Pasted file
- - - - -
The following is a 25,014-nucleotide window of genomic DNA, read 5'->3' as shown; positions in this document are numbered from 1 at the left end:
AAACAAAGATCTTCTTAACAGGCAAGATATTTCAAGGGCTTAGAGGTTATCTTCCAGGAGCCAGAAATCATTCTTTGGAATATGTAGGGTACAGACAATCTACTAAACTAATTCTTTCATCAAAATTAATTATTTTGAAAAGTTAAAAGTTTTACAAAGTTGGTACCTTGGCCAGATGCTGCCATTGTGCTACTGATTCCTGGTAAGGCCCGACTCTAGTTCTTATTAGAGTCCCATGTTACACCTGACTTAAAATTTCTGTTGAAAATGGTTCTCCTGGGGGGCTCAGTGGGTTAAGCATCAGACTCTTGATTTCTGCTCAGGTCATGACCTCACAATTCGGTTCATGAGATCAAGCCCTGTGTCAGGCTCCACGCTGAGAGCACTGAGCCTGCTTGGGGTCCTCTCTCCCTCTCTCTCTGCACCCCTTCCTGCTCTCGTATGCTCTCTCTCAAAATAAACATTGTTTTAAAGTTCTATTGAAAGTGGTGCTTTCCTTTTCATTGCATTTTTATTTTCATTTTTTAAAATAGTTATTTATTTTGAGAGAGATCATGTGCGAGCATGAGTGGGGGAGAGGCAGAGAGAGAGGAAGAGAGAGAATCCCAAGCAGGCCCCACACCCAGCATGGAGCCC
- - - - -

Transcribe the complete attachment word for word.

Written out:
The following is a 25,014-nucleotide window of genomic DNA, read 5'->3' as shown; positions in this document are numbered from 1 at the left end:
AAACAAAGATCTTCTTAACAGGCAAGATATTTCAAGGGCTTAGAGGTTATCTTCCAGGAGCCAGAAATCATTCTTTGGAATATGTAGGGTACAGACAATCTACTAAACTAATTCTTTCATCAAAATTAATTATTTTGAAAAGTTAAAAGTTTTACAAAGTTGGTACCTTGGCCAGATGCTGCCATTGTGCTACTGATTCCTGGTAAGGCCCGACTCTAGTTCTTATTAGAGTCCCATGTTACACCTGACTTAAAATTTCTGTTGAAAATGGTTCTCCTGGGGGGCTCAGTGGGTTAAGCATCAGACTCTTGATTTCTGCTCAGGTCATGACCTCACAATTCGGTTCATGAGATCAAGCCCTGTGTCAGGCTCCACGCTGAGAGCACTGAGCCTGCTTGGGGTCCTCTCTCCCTCTCTCTCTGCACCCCTTCCTGCTCTCGTATGCTCTCTCTCAAAATAAACATTGTTTTAAAGTTCTATTGAAAGTGGTGCTTTCCTTTTCATTGCATTTTTATTTTCATTTTTTAAAATAGTTATTTATTTTGAGAGAGATCATGTGCGAGCATGAGTGGGGGAGAGGCAGAGAGAGAGGAAGAGAGAGAATCCCAAGCAGGCCCCACACCCAGCATGGAGCCC